A scientist at Iowa’s Great Ape Trust has made Time magazine’s annual list of the 100 most influential people in the world.
Sue Savage-Rumbaugh has been studying the language skills of bonobos at the Des Moines facility since 2005. She recalls her reaction to the Time magazine news as one of disbelief. “That is wasn’t me, there was a mistake or it was an April fools joke,” Savage-Rumbaugh said.
Savage-Rumbaugh is joined on the list by President Obama, Speaker of the House John Boehner, Facebook founder Mark Zuckerberg, Oprah Winfrey and Justin Bieber – to name a few.
Savage-Rumbaugh has dedicated her life to learning about apes. Her work started nearly 35 years ago at Georgia State University. She calls the Time magazine honor “a recognition of what’s been done since 1972” by her and many others studying the intelligence and communication skills of primates. “I’ve had the opportunity to be a spokesperson, but someday the real spokesperson – when we make the real breakthroughs – will be (one of) the apes,” Savage-Rumbaugh said. She spoke with reporters Thursday while holding Teco, who was born at the Great Ape Trust last June.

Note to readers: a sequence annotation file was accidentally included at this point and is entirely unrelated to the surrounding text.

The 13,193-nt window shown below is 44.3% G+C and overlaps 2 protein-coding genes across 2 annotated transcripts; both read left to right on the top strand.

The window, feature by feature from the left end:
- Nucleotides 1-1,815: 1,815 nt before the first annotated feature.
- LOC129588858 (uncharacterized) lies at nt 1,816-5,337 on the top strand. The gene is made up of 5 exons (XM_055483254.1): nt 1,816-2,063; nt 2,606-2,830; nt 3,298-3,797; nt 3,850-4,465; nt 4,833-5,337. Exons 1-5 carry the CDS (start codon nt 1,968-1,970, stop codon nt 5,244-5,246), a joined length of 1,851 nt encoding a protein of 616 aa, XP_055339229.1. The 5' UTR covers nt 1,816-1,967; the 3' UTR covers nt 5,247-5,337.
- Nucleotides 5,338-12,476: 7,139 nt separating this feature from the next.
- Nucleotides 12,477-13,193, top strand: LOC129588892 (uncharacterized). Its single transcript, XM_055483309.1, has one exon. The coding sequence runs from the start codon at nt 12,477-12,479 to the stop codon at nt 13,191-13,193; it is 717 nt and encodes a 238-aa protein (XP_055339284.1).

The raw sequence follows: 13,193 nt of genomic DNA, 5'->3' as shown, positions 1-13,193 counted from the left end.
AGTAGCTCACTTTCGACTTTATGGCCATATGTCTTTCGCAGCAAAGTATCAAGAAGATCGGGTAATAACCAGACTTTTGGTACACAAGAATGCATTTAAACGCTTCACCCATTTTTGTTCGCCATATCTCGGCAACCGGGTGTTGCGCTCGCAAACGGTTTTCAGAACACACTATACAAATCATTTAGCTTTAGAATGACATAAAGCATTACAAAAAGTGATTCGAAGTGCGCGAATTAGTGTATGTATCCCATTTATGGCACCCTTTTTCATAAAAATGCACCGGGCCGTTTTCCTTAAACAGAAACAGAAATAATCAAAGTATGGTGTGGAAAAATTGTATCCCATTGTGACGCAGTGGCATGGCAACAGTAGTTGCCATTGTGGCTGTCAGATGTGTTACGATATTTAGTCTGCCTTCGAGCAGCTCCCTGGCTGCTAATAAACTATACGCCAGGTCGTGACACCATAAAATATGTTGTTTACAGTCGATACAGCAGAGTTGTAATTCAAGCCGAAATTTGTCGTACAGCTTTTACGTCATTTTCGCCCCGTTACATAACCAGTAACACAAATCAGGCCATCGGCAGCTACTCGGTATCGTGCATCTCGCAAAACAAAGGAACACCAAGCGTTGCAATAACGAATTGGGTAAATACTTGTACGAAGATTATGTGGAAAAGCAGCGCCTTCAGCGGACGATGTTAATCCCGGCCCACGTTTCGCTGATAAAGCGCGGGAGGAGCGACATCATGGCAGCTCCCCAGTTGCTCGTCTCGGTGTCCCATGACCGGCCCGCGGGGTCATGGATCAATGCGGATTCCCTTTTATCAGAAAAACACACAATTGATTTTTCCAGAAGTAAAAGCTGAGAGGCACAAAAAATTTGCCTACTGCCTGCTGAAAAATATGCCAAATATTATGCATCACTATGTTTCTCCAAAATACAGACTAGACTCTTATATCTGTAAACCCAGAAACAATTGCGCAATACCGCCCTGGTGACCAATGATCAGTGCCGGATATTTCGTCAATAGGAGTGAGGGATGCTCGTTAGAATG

Great Ape Trust founder Ted Townsend says Savage-Rumbaugh’s work being mentioned in Time magazine is a validation of what’s being done with apes in Iowa. “Certainly it’s an acknowledgment of the value of this research. Time magazine does not make these awards casually,” Townsend said. “They have done a lot of investigation of the science that’s accomplished here. So, it’s an acknowledgment that this is genuine science in a field that has been controversial, to say the least.”
The Great Ape Trust, located on Des Moines’ southeast side, is home to a colony of seven bonobos and two orangutans.
Time magazine video: